Afghan women’s football team a symbol of resistance against Taliban repression
8 Aug 2023|

This month marks two years since the US and allied retreat from Afghanistan and the Taliban’s resumption of power there. Amid all the depressing news about the brutal, misogynistic rule of the Taliban, in July there was a welcome moment in Australia’s display of support for Afghan women. Foreign Minister Penny Wong joined the Afghan women’s football team in a friendly kick of the ball in solidarity with them—an act that deserves commendation.

The Afghan football team, made up of young women from different segments of Afghanistan’s diverse population, has been in Australia under the country’s humanitarian program since they were evacuated in August 2021. The team now wishes to be recognised officially as Afghanistan’s national team without any identification with the Taliban’s de facto regime.

The women of Afghanistan are the most oppressed gender group in the world. The Taliban’s patriarchal gender-apartheid rule has deprived them of their basic human rights. They are banned from leading a normal life in every sense of the word. Even the right to education and work has been taken away from them, and movement outside is only allowed with a legal chaperone (husband, brother or father).

They have been forced to cover themselves from top to toe in the traditional burqa, and to remain mostly confined in their homes for the exclusive purpose of marrying, bearing children and performing domestic chores. Some girls as young as 12–13 years have been forcibly either married to or sexually abused by members of the Taliban. The psychological and physical effects of this have taken a heavy mental toll on them, and the rate of suicide among them is increasing.

This has come after Afghanistan experienced two decades of pro-liberalist changes during the US-led intervention in the country. Gone are the days when women were given opportunities to abandon some of the outdated cultural traditions and to participate actively in the reconstruction of their country.

In modern times, female emancipation began, though on a very modest scale, in the late 1950s in the traditionally conservative Muslim Afghanistan. It progressed intermittently under the conditions of warfare until it was shut down by the first round of the Taliban rule (1996–2001). However, during the two-decade-long US and allied involvement in Afghanistan, female education took off substantially, and many women participated in politics, administration, media and businesses. At one point, Afghanistan had more women in its pro-democratic cabinet and parliament than Australia, despite the conflict raging across the country. It is an enormous shock and tragedy that all that progress has now been reversed by the Taliban.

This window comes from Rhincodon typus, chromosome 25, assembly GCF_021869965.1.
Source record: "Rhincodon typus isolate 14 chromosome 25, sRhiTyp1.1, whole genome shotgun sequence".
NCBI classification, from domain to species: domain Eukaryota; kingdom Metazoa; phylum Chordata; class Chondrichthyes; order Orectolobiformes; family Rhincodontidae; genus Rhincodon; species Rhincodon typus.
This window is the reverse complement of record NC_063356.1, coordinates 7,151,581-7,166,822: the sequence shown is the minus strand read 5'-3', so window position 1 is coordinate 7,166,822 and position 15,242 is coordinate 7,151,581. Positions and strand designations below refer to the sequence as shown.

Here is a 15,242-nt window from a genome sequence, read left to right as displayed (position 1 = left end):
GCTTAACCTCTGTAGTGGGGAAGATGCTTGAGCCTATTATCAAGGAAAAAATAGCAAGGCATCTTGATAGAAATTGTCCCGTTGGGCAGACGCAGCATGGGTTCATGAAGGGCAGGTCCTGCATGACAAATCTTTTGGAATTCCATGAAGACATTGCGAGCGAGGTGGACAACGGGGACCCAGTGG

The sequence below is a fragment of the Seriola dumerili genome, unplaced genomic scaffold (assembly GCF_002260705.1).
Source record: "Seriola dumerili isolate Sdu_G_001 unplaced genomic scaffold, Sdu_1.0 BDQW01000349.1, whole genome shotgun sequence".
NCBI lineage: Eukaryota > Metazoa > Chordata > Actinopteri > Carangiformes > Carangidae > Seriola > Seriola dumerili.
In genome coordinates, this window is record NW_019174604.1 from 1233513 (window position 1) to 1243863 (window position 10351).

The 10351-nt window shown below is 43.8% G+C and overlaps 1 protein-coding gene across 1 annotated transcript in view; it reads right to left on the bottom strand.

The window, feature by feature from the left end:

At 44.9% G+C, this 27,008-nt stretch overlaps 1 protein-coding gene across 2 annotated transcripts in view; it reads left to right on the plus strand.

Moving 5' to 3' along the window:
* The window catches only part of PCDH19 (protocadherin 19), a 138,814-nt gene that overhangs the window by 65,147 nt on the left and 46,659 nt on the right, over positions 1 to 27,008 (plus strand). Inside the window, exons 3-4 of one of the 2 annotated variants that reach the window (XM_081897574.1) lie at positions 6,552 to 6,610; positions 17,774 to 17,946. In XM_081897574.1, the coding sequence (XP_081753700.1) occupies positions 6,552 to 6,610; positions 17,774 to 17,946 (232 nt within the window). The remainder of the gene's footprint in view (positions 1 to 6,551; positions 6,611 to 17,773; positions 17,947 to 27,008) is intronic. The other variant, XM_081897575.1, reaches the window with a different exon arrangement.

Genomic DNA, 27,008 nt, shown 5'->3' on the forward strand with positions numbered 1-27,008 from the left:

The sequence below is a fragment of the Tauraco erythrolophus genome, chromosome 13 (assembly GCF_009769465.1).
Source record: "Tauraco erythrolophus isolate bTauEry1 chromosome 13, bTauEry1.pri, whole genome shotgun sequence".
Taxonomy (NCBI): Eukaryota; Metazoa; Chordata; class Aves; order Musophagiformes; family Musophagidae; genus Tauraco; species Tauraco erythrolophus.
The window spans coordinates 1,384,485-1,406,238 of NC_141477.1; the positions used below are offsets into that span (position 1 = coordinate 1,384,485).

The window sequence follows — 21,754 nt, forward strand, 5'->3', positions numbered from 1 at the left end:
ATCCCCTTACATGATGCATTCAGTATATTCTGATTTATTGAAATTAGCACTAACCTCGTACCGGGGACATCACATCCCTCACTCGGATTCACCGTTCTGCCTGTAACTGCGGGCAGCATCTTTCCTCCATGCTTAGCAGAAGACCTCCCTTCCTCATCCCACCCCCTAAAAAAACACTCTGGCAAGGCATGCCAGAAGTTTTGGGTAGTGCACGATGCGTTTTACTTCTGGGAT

The Taliban have justified their barbaric actions against women and against any form of opposition in order to impose their totalitarian rule in the name of a version of Islam that is not practiced in any other Muslim majority country. There is absolutely nothing in Islam that endorses their ultra-extremist and ethno-tribal-centric interpretation and application of the religion. The group’s version of Islam is more focused on establishing tribal, political supremacy and changing Afghanistan into their image than serving the cause of Islam as a tolerant and humane faith.

The narrowly educated Taliban leaders, plus most of their illiterate commanders and fighters, have been trained in, and are backed by, neighbouring Pakistan in pursuit of a proxy domination of Afghanistan for its regional interests. The Taliban have repeatedly been told by most Muslim leaders and institutions, as well as the international community as a whole, that they are on the wrong side of Islam and history. But these remonstrations have had little effect.

The group’s actions have amounted to defaming Islam. They have defied the global demand for the formation of an inclusive government and respect for human rights, including those of women and girls, which are enshrined in Islam. They seem intent on using their hardline stance as a bargaining chip for gaining international recognition. This recognition must be denied, as their de facto regime has no domestic legitimacy.

Many brave women of Afghanistan have repeatedly dared to challenge the Taliban’s draconian impositions despite being subjected to the group’s repressive measures. Their protests are paralleled by the emergence of several armed resistance groups in the country. At the forefront is the National Resistance Front, led by Ahmad Massoud (son of the famed Commander Ahmad Shah Massoud, who resisted the Soviet invasion in the 1980s and subsequently the Taliban, but was assassinated by al-Qaeda agents two days before 11 September 2001).

Wong’s support of the Afghan football team and Afghan women in general deserves warm applause. It is also now time for Australia and the rest of the world to throw their weight behind the resistance to the Taliban rule. There is no other option than to forcefully prompt the group through coordinated pressure from inside and outside Afghanistan to change its ways. Otherwise, as the UN warned in a recent report, Afghanistan is in serious danger of giving rise to more regrettable terrorist actions under the Taliban.